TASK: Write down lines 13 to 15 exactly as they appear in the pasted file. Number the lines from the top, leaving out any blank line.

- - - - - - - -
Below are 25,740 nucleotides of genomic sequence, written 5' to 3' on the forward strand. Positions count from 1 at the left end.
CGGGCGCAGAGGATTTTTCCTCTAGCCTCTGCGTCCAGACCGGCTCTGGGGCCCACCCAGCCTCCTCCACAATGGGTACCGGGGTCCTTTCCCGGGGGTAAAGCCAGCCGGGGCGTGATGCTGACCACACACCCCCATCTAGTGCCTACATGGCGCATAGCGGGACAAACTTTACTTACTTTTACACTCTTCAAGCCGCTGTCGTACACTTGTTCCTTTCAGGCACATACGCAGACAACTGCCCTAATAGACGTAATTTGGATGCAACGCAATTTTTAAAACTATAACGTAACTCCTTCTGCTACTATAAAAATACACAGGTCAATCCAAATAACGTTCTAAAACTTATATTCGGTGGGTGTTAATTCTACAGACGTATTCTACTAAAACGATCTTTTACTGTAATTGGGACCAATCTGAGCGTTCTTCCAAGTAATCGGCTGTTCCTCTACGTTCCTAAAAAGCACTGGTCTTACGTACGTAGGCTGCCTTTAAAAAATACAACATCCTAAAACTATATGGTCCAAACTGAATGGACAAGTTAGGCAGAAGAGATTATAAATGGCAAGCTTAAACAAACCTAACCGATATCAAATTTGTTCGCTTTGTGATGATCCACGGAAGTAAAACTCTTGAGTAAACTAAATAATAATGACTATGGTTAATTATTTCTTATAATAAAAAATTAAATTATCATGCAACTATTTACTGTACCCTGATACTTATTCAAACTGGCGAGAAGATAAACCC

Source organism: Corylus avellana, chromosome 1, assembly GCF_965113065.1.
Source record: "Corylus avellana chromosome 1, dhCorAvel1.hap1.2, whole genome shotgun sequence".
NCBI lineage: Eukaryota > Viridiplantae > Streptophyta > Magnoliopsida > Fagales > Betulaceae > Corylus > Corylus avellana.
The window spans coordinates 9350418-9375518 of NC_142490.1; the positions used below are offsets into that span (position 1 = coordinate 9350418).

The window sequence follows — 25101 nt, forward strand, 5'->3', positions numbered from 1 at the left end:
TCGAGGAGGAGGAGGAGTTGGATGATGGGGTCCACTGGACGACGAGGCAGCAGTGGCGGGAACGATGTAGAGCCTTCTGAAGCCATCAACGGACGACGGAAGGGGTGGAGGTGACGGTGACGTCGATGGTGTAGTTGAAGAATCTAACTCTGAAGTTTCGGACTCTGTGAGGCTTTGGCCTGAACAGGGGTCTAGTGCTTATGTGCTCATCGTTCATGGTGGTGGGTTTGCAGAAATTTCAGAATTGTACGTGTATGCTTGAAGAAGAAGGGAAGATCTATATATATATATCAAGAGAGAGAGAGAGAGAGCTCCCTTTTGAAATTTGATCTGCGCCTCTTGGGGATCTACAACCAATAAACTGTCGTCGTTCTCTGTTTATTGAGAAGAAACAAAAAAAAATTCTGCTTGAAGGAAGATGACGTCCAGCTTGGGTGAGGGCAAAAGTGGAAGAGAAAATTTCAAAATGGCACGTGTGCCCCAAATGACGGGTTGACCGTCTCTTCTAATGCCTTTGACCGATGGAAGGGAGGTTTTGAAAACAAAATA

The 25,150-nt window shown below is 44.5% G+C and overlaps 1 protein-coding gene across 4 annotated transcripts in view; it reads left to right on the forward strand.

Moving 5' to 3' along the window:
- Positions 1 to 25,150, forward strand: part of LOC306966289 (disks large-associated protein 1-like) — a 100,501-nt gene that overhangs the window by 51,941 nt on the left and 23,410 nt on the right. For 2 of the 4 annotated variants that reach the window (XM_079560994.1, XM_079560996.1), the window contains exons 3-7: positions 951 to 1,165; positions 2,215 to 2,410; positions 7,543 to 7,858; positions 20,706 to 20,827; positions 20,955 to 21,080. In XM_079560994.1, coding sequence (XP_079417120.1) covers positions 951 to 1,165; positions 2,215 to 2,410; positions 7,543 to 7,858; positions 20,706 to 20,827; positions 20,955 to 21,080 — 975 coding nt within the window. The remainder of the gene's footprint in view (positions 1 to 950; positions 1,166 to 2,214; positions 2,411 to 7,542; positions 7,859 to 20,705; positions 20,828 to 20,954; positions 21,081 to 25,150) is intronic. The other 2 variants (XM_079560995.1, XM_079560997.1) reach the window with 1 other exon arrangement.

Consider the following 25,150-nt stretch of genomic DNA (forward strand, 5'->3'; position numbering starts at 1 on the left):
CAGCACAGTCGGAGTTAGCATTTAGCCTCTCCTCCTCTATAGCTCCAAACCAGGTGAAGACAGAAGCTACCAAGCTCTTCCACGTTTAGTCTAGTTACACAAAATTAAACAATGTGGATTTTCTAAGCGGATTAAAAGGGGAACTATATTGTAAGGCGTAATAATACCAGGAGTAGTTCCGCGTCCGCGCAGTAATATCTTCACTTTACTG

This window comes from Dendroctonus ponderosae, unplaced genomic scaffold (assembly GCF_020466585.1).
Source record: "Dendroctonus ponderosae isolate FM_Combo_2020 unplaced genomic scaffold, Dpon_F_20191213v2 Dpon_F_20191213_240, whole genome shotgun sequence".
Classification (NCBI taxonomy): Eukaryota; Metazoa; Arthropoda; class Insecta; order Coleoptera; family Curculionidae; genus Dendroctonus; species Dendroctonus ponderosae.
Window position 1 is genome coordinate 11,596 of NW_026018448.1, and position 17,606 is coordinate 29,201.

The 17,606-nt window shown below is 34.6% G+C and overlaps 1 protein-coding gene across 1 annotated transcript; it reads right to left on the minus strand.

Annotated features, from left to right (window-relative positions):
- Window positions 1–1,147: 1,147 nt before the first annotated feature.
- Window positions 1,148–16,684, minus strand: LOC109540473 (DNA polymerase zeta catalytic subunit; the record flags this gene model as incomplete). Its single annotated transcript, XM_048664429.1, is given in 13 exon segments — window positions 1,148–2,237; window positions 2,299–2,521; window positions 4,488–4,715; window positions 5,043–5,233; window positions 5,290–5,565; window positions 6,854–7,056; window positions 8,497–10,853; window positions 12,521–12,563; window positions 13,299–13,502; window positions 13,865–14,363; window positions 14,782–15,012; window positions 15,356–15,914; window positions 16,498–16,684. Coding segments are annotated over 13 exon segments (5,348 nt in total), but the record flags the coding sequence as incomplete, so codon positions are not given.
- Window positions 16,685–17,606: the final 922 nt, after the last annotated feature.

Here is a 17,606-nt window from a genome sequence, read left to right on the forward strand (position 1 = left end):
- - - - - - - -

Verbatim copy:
CAGCACAGTCGGAGTTAGCATTTAGCCTCTCCTCCTCTATAGCTCCAAACCAGGTGAAGACAGAAGCTACCAAGCTCTTCCACGTTTAGTCTAGTTACACAAAATTAAACAATGTGGATTTTCTAAGCGGATTAAAAGGGGAACTATATTGTAAGGCGTAATAATACCAGGAGTAGTTCCGCGTCCGCGCAGTAATATCTTCACTTTACTG

This window comes from Dendroctonus ponderosae, unplaced genomic scaffold (assembly GCF_020466585.1).
Source record: "Dendroctonus ponderosae isolate FM_Combo_2020 unplaced genomic scaffold, Dpon_F_20191213v2 Dpon_F_20191213_240, whole genome shotgun sequence".